Greece´s Globus Maritime Limited, a dry bulk shipping company, is in talks with various banks on exploring financing and refinancing transactions in order to expand and modernize its fleet portfolio.
The Nasdaq-listed owner said in its first-quarter report: “At present we are working with various financial institutions on exploring financing and refinancing transactions with better terms and conditions in order to expand and modernize our fleet.”
The company has an order for the construction and purchase of one fuel-efficient bulk carrier of about 64,000 dwt, at Japan´s Nihon Shipyard, which is scheduled for delivery in the first half of 2024.
The total consideration for the construction of the vessel is approximately $37.5 million, which the company intends to finance with a combination of debt and equity. In May 2022 the company paid the first instalment of $7.4 million and in March 2023 paid the second instalment of $3.7 million.
Another order that Globus Maritime put in place is at Nantong Cosco KHI Ship Engineering in China for $70.3 million. The order involves two contracts for the construction and purchase of two fuel-efficient bulk carriers of about 64,000 dwt each, with scheduled delivery for the one during the third quarter of 2024, and for the second during the fourth quarter of 2024. The total consideration for the construction of both vessels is approximately $70.3 million, which the company intends to finance with a combination of debt and equity.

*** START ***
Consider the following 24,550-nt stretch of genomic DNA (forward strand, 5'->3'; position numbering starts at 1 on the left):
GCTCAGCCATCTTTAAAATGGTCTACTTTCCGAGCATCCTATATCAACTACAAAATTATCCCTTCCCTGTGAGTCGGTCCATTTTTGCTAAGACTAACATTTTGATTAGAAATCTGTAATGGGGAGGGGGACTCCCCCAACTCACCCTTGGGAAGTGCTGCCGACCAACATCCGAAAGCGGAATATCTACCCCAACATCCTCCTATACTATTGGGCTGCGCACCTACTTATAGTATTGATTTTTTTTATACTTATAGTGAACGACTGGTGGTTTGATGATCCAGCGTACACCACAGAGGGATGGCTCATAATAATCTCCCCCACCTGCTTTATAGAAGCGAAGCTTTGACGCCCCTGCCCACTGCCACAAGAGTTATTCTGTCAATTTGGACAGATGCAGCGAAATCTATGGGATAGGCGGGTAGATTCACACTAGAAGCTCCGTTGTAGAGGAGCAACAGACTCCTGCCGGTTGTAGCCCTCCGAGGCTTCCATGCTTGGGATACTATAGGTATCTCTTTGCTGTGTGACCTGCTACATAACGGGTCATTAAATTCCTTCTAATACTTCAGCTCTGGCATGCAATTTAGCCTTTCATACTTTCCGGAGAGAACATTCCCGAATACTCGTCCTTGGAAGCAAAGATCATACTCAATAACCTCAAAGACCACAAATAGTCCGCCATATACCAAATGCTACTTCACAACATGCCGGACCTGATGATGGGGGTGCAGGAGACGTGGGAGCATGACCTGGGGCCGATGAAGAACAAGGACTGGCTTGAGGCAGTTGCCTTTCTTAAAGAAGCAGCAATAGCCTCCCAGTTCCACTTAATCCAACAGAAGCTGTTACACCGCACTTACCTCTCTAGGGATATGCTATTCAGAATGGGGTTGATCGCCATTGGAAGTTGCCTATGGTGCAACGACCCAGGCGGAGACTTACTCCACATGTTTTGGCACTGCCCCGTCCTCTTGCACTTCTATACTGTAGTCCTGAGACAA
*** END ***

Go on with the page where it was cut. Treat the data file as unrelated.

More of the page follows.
The Greek shipowner has currently all of its vessels operating on short-term time charters, while Globus’ subsidiaries own and operate nine dry bulk carriers, consisting of four Supramax, one Panamax and four Kamsarmax.
The company´s view on the dry bulk prospects remains positive in the medium and longer term, however there are serious considerations about the volatility in the market due to the conflict between Russia and Ukraine, which has disrupted supply chains and caused instability in the global economy.
The shipowner explains that such instability, uncertainty and volatility could significantly increase the costs of the company and adversely affect its business, including the ability to secure charters and financing on attractive terms, and as a result, adversely affect the company’s business, financial condition, results of operation and cash flows.
Until now the company reassures that “there is no direct effect on the company’s operations.”